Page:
g++ loop unrolling performance

Discussion in 'C++' started by =?ISO-8859-1?Q?Per_Nordl=F6w?=, Aug 31, 2004.

  1. Hi all

    I am using the boost::array template class trying to generalize my
    handcrafted
    vector specialization for dimensions 2 (class vec2), 3 (class vec3) etc.

    As performance is of greatest importance I have written an initial
    benchmarker that tests how well g++ can unroll loops whose number of
    iterations
    can be determined at compile time or upon entry to the loop. The gcc switch
    "-funroll-loops" should do just that. The test program calculates the
    dotproduct of two four-dimensional arrays of int 10 million times and
    looks like follows:

    #include "../array.hh"
    #include "../Timer.hh"

    using boost::array;
    using std::cout;
    using std::endl;

    template <typename T, std::size_t N>
    inline T general_dot(const array<T, N> & a, const array<T, N> & b)
    {
    T c = 0;
    for (size_t i = 0; i < N; i++)
    {
    c += a * b;
    }
    return c;
    }

    template <typename T>
    inline T special_dot(const array<T, 4> & a, const array<T, 4> & b)
    {
    return (a[0] * b[0] +
    a[1] * b[1] +
    a[2] * b[2] +
    a[3] * b[3]);
    }

    int main(int argc, char * argv[])
    {
    typedef array<int, 4> T;

    T a(3);

    cout << "a: " << a << endl;

    a[0] = 11;
    a[1] = 13;
    a[2] = 17;
    a[3] = 19;

    cout << "a: " << a << endl;

    T b = a;

    Timer t;

    const unsigned int nloops = 10000000;

    unsigned int sum = 0;
    t.reset();
    for (unsigned int i = 0; i < nloops; i++)
    {
    sum += general_dot(a, b);
    }
    t.read();
    cout << "general: " << t << endl;

    unsigned int tum = 0;
    t.reset();
    for (unsigned int i = 0; i < nloops; i++)
    {
    tum += special_dot(a, b);
    }
    t.read();
    cout << "special: " << t << endl;

    if (sum == tum)
    {
    cout << "Checksums are equal. OK" << endl;
    }
    else
    {
    cout << "Checksums are not equal. NOT OK" << endl;
    }

    return 0;
    }

    The calculation is performed with a general and a specialized version of
    the dot product: general_dot() and special_dot() respectively.

    However the performance of the general_dot() is terrible compared to the
    special_dot(). Around 35 times slower when I compile it with gcc-3.3.2 using
    the switches "-O3 -funroll-all-loops".

    Is gcc really that lame or have I forgotten something?


    Many thanks in advance,

    Per Nordlöw
    Swedish Defence Research Agency
    Linköping
    Sweden
    =?ISO-8859-1?Q?Per_Nordl=F6w?=, Aug 31, 2004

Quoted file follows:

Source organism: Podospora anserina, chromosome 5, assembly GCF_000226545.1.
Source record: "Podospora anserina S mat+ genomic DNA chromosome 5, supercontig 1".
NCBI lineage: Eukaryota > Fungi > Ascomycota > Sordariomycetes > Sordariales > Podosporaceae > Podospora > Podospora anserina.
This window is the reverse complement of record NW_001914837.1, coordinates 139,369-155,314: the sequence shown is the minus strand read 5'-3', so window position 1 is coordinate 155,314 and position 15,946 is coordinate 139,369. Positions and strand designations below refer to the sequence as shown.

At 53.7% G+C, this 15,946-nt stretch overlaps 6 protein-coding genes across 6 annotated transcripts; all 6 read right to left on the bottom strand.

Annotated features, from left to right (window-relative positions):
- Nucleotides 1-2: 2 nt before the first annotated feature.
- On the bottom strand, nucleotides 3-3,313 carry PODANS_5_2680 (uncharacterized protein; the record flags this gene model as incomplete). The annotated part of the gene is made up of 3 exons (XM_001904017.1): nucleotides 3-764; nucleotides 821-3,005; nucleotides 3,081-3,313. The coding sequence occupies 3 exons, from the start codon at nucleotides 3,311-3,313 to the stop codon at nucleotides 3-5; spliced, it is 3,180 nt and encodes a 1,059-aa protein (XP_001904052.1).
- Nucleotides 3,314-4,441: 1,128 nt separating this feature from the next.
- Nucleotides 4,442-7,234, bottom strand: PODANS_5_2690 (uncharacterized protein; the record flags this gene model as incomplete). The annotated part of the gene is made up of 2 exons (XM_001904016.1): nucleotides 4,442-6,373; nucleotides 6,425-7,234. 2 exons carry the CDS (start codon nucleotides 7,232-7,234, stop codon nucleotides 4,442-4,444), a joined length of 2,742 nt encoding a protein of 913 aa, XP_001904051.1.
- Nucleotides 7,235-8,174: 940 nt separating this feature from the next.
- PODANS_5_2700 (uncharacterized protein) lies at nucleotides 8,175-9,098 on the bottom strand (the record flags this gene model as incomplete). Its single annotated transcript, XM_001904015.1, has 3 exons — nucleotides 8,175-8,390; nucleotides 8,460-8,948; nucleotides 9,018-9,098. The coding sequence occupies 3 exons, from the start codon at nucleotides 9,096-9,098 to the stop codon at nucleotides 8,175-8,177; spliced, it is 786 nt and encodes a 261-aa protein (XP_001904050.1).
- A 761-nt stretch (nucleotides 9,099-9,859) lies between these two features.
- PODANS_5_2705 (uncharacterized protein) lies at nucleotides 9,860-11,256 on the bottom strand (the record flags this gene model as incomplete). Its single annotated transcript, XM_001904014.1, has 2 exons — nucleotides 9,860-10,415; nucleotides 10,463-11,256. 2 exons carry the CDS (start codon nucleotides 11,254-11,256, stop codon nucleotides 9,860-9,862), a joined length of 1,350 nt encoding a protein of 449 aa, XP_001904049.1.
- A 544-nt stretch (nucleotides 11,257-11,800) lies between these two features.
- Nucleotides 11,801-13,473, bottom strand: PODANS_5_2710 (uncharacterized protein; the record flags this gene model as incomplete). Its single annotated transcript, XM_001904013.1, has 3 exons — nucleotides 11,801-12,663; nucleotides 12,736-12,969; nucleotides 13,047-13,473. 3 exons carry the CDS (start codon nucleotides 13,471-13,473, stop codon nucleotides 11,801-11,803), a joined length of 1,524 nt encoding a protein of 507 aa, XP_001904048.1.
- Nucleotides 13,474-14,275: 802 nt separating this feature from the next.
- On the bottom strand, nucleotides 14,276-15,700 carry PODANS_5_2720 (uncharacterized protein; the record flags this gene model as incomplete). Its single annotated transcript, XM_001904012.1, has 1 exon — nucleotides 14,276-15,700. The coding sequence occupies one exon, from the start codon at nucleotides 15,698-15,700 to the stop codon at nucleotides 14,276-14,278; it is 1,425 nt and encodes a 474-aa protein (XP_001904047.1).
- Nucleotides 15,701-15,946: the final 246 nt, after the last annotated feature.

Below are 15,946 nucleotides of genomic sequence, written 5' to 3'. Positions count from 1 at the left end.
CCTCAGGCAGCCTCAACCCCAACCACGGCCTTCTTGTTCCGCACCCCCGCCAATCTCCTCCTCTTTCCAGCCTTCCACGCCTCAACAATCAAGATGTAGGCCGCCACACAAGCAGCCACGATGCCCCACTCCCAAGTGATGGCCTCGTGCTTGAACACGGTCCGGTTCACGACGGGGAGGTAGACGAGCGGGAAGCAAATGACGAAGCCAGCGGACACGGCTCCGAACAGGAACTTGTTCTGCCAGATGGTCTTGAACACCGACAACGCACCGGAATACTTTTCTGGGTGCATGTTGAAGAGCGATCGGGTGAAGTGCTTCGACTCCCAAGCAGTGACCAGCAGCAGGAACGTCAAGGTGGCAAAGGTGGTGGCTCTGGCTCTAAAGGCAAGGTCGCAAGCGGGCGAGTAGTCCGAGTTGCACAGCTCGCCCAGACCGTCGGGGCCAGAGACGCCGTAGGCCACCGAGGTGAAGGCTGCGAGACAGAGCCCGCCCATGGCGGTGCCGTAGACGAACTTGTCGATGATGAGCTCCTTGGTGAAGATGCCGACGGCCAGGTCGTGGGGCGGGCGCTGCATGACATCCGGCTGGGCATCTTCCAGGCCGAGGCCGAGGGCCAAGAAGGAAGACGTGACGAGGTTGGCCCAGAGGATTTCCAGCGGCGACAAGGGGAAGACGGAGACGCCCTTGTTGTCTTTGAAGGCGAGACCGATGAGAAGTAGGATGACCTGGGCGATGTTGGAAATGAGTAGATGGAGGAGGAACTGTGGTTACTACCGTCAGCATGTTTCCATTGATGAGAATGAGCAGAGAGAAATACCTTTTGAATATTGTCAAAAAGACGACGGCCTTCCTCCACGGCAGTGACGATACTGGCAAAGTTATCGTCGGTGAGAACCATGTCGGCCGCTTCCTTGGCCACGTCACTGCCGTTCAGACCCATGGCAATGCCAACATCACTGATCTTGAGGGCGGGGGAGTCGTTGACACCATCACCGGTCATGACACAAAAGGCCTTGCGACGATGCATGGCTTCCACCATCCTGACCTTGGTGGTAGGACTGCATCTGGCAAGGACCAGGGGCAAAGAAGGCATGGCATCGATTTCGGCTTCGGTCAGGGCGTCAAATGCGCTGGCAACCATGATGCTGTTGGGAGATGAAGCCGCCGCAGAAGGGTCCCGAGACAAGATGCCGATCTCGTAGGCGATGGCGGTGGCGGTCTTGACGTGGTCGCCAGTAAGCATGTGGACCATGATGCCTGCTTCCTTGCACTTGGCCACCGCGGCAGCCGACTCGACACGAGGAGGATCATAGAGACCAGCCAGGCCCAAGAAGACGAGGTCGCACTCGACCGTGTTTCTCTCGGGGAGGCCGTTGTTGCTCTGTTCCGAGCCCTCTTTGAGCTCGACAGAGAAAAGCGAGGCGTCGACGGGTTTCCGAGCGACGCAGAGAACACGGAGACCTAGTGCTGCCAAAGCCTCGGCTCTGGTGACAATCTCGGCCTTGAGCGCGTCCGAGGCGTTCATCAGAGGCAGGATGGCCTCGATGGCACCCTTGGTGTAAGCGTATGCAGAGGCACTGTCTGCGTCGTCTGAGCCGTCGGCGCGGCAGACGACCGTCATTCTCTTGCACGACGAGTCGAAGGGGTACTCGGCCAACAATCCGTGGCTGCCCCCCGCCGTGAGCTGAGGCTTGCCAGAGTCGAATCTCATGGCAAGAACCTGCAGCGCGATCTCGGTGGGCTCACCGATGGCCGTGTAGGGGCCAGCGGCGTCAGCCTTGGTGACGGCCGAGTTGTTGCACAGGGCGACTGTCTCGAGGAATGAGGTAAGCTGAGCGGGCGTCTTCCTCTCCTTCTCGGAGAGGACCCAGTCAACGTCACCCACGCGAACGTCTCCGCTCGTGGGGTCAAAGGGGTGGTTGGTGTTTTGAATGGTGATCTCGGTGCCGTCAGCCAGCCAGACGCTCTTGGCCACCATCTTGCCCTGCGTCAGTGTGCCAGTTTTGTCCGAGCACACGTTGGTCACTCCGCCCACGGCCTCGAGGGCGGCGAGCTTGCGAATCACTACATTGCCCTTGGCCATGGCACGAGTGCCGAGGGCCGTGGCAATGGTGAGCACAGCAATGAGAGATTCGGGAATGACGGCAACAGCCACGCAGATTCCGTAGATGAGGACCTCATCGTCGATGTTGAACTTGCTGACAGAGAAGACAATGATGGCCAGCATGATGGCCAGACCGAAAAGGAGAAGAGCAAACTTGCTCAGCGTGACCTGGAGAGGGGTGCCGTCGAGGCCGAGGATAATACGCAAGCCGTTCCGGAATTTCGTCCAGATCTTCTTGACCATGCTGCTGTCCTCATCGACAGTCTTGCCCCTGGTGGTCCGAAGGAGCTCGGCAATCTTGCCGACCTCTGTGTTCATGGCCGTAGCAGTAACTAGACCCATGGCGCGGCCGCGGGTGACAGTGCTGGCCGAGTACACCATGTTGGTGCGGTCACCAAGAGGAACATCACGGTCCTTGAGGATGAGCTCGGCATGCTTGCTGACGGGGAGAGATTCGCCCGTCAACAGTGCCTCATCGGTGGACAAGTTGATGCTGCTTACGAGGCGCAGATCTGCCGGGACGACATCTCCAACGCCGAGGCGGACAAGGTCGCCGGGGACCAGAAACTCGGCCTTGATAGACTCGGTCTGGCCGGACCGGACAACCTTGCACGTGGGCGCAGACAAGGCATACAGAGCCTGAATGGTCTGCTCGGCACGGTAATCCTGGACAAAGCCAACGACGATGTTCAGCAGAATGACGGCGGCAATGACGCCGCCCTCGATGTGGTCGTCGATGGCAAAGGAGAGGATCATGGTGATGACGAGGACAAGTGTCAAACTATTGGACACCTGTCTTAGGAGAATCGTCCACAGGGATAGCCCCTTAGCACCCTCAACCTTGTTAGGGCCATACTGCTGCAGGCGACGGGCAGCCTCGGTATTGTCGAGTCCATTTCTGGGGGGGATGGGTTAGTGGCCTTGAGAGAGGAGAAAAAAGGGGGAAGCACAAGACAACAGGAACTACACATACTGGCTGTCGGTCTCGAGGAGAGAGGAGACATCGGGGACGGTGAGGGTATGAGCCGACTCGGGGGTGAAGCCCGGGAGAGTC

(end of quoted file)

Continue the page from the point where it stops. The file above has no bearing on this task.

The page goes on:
#1
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  2. =?ISO-8859-1?Q?Per_Nordl=F6w?=

    Jack Klein Guest

    On Tue, 31 Aug 2004 08:51:12 +0200, Per Nordlöw <> wrote in
    comp.lang.c++:

    > Hi all
    >
    > I am using the boost::array template class trying to generalize my
    > handcrafted
    > vector specialization for dimensions 2 (class vec2), 3 (class vec3) etc.
    >
    > As performance is of greatest importance I have written an initial
    > benchmarker that tests how well g++ can unroll loops whose number of
    > iterations
    > can be determined at compile time or upon entry to the loop. The gcc switch
    > "-funroll-loops" should do just that. The test program calculates the
    > dotproduct of two four-dimensional arrays of int 10 million times and
    > looks like follows:


    [snip]

    > The calculation is performed with a general and a specialized version of
    > the dot product: general_dot() and special_dot() respectively.
    >
    > However the performance of the general_dot() is terrible compared to the
    > special_dot(). Around 35 times slower when I compile it with gcc-3.3.2 using
    > the switches "-O3 -funroll-all-loops".
    >
    > Is gcc really that lame or have I forgotten something?


    Questions about gcc and specific options should be addressed to one of
    the news:gnu.gcc.* groups. The C++ language does not define
    optimization options at all, not to mention those of specific
    compilers.

    --
    Jack Klein
    Home: http://JK-Technology.Com
    FAQs for
    comp.lang.c http://www.eskimo.com/~scs/C-faq/top.html
    comp.lang.c++ http://www.parashift.com/c -faq-lite/
    alt.comp.lang.learn.c-c++
    http://www.contrib.andrew.cmu.edu/~ajo/docs/FAQ-acllc.html
    Jack Klein, Sep 1, 2004
    #2
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